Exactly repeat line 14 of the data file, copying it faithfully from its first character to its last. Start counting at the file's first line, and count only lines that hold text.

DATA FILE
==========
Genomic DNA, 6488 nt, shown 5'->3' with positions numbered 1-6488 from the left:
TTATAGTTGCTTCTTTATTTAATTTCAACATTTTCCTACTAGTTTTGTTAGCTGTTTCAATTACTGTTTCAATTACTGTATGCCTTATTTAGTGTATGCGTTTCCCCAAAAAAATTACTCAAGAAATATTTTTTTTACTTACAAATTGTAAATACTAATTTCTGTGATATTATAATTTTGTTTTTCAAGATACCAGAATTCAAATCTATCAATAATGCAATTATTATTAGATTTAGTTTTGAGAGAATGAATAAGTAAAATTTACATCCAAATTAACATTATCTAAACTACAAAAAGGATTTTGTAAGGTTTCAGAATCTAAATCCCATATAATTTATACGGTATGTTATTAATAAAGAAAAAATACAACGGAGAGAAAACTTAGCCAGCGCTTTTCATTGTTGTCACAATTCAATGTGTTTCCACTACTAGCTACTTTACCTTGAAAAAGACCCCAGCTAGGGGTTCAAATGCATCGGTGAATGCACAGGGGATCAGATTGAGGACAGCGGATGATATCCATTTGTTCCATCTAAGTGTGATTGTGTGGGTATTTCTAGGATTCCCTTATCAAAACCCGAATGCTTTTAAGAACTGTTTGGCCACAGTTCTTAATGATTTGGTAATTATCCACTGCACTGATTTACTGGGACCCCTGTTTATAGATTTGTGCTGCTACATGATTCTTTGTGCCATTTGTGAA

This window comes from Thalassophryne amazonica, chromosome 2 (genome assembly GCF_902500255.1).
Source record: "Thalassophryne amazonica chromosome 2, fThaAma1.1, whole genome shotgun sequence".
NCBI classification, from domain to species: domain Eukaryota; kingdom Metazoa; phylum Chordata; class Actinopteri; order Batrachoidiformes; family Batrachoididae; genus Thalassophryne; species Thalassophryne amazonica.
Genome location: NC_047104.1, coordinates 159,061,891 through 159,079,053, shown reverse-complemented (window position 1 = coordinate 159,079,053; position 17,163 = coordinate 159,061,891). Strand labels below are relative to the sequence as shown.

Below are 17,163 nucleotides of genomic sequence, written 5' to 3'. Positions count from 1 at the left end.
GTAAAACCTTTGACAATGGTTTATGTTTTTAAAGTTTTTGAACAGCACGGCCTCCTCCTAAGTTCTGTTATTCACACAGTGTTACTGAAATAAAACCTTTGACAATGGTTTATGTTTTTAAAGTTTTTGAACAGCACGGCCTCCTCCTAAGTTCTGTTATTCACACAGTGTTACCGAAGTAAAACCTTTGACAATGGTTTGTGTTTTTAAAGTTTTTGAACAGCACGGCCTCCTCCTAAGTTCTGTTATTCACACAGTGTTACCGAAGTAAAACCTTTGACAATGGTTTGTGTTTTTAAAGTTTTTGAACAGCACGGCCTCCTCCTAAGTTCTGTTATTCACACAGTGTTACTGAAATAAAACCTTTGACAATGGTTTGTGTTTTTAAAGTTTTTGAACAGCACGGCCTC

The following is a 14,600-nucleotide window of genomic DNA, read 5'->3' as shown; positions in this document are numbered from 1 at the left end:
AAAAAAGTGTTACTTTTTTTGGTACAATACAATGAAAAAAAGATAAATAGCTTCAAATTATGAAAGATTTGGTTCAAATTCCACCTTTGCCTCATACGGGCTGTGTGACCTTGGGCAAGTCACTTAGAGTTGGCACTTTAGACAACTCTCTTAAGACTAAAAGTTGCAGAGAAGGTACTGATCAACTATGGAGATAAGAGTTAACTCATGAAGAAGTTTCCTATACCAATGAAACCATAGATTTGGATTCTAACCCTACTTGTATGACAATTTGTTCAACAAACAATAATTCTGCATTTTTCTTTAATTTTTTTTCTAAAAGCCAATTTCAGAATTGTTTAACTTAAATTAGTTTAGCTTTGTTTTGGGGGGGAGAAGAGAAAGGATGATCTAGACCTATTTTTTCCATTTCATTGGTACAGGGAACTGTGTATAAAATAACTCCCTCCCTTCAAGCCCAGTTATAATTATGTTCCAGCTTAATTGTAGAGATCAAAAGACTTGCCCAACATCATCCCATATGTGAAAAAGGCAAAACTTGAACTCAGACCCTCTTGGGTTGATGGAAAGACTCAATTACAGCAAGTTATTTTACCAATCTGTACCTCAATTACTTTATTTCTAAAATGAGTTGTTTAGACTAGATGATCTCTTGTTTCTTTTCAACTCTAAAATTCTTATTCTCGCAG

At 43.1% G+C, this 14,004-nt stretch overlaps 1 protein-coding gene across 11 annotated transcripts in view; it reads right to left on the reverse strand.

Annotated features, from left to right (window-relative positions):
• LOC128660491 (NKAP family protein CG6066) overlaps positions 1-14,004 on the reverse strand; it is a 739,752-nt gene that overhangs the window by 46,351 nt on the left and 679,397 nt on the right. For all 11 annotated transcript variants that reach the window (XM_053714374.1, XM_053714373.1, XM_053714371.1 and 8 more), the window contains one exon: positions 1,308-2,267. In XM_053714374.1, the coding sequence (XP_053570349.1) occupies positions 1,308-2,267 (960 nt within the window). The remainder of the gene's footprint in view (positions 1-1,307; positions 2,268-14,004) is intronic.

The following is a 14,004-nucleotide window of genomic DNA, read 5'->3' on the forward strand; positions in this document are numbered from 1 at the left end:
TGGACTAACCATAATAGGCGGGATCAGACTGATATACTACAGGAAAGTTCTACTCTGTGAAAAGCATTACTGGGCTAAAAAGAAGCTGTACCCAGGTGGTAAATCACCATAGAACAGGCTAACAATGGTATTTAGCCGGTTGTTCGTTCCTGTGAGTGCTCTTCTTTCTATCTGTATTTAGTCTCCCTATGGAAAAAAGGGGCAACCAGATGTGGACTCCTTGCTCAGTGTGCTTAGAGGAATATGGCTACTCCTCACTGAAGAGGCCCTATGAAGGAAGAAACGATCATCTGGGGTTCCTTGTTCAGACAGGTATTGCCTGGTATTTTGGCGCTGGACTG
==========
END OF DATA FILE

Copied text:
The following is a 14,004-nucleotide window of genomic DNA, read 5'->3' on the forward strand; positions in this document are numbered from 1 at the left end: